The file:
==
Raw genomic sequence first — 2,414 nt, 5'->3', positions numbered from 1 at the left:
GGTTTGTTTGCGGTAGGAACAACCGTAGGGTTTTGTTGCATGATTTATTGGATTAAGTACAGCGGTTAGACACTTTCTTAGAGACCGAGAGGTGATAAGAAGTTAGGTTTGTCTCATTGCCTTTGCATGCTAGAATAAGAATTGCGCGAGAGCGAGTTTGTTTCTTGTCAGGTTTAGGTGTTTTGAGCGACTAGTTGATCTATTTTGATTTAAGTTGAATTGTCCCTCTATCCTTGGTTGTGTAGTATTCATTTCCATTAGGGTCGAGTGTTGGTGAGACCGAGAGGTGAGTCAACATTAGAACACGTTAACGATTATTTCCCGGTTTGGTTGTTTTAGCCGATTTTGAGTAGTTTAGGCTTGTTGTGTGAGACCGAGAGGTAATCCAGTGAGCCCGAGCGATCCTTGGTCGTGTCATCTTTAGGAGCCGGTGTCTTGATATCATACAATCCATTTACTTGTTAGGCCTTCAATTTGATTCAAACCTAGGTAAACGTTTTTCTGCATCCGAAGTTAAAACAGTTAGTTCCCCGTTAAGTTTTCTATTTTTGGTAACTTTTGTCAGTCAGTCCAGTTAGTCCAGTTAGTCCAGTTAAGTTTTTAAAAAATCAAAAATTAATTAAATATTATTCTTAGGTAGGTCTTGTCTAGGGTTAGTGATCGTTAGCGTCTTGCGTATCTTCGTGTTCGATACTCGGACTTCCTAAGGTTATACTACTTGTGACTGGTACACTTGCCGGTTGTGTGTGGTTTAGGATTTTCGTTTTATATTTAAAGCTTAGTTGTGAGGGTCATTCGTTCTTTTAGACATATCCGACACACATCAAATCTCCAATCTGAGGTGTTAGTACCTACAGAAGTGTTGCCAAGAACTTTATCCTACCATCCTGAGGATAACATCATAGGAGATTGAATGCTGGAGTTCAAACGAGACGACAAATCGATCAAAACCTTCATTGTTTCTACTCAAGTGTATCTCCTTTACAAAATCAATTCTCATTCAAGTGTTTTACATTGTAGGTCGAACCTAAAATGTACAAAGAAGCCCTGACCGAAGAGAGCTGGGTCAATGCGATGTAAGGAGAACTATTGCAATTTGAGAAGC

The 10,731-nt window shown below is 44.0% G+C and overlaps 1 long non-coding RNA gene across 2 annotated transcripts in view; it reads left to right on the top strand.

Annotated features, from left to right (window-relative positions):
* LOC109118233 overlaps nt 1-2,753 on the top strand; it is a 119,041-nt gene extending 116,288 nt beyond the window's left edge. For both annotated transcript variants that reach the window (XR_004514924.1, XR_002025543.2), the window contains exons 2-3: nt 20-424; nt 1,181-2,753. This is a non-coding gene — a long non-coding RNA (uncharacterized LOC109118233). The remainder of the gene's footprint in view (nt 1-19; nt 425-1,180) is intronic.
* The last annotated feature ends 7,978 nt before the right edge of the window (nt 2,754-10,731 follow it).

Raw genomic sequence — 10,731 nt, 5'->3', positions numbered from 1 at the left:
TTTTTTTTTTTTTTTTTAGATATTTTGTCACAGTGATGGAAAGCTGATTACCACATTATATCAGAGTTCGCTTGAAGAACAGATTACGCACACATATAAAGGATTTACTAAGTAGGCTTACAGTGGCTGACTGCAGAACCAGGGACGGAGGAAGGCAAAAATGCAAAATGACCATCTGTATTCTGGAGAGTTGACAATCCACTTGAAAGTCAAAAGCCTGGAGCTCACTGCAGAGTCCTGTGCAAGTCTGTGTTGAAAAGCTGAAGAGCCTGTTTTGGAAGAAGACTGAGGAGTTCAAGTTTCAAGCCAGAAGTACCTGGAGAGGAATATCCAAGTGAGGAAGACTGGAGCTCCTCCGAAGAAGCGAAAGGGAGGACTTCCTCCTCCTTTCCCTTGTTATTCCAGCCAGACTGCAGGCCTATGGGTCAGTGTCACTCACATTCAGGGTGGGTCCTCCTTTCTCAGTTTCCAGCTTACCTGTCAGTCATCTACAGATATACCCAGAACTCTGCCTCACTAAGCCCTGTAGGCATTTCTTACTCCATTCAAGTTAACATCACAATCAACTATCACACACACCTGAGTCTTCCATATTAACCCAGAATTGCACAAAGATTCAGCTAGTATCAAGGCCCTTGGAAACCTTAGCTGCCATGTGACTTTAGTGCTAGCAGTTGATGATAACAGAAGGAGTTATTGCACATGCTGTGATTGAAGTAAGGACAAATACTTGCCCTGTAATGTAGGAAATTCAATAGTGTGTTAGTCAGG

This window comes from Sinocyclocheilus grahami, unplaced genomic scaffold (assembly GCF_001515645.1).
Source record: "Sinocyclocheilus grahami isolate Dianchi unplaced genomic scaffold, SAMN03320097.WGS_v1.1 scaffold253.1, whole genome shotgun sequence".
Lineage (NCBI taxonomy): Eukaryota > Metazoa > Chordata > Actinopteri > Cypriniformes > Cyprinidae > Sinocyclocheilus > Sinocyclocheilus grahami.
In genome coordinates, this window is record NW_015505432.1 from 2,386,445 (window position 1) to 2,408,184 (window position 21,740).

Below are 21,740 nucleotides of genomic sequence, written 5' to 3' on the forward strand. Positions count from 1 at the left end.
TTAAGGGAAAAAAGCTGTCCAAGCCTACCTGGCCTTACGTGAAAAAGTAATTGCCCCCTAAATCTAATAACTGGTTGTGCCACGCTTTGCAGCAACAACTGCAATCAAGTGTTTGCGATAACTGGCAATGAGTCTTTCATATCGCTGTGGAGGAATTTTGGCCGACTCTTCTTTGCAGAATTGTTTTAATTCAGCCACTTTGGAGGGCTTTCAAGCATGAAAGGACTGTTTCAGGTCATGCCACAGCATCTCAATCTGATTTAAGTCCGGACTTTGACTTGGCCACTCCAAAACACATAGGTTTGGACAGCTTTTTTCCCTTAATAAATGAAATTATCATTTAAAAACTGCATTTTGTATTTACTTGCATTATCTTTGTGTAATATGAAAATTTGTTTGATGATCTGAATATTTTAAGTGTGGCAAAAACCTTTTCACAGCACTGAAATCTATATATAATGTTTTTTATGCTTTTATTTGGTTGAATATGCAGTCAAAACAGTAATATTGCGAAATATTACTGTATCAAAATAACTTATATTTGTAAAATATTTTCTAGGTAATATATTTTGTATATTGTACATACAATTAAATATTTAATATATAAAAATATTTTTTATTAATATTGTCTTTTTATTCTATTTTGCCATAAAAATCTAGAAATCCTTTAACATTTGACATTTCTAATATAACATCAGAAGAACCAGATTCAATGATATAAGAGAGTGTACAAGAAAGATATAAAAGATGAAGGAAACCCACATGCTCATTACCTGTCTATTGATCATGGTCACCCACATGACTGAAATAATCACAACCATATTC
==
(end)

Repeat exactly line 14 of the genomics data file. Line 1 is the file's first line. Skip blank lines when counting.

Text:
TTAAGGGAAAAAAGCTGTCCAAGCCTACCTGGCCTTACGTGAAAAAGTAATTGCCCCCTAAATCTAATAACTGGTTGTGCCACGCTTTGCAGCAACAACTGCAATCAAGTGTTTGCGATAACTGGCAATGAGTCTTTCATATCGCTGTGGAGGAATTTTGGCCGACTCTTCTTTGCAGAATTGTTTTAATTCAGCCACTTTGGAGGGCTTTCAAGCATGAAAGGACTGTTTCAGGTCATGCCACAGCATCTCAATCTGATTTAAGTCCGGACTTTGACTTGGCCACTCCAAAACACATAGGTTTGGACAGCTTTTTTCCCTTAATAAATGAAATTATCATTTAAAAACTGCATTTTGTATTTACTTGCATTATCTTTGTGTAATATGAAAATTTGTTTGATGATCTGAATATTTTAAGTGTGGCAAAAACCTTTTCACAGCACTGAAATCTATATATAATGTTTTTTATGCTTTTATTTGGTTGAATATGCAGTCAAAACAGTAATATTGCGAAATATTACTGTATCAAAATAACTTATATTTGTAAAATATTTTCTAGGTAATATATTTTGTATATTGTACATACAATTAAATATTTAATATATAAAAATATTTTTTATTAATATTGTCTTTTTATTCTATTTTGCCATAAAAATCTAGAAATCCTTTAACATTTGACATTTCTAATATAACATCAGAAGAACCAGATTCAATGATATAAGAGAGTGTACAAGAAAGATATAAAAGATGAAGGAAACCCACATGCTCATTACCTGTCTATTGATCATGGTCACCCACATGACTGAAATAATCACAACCATATTC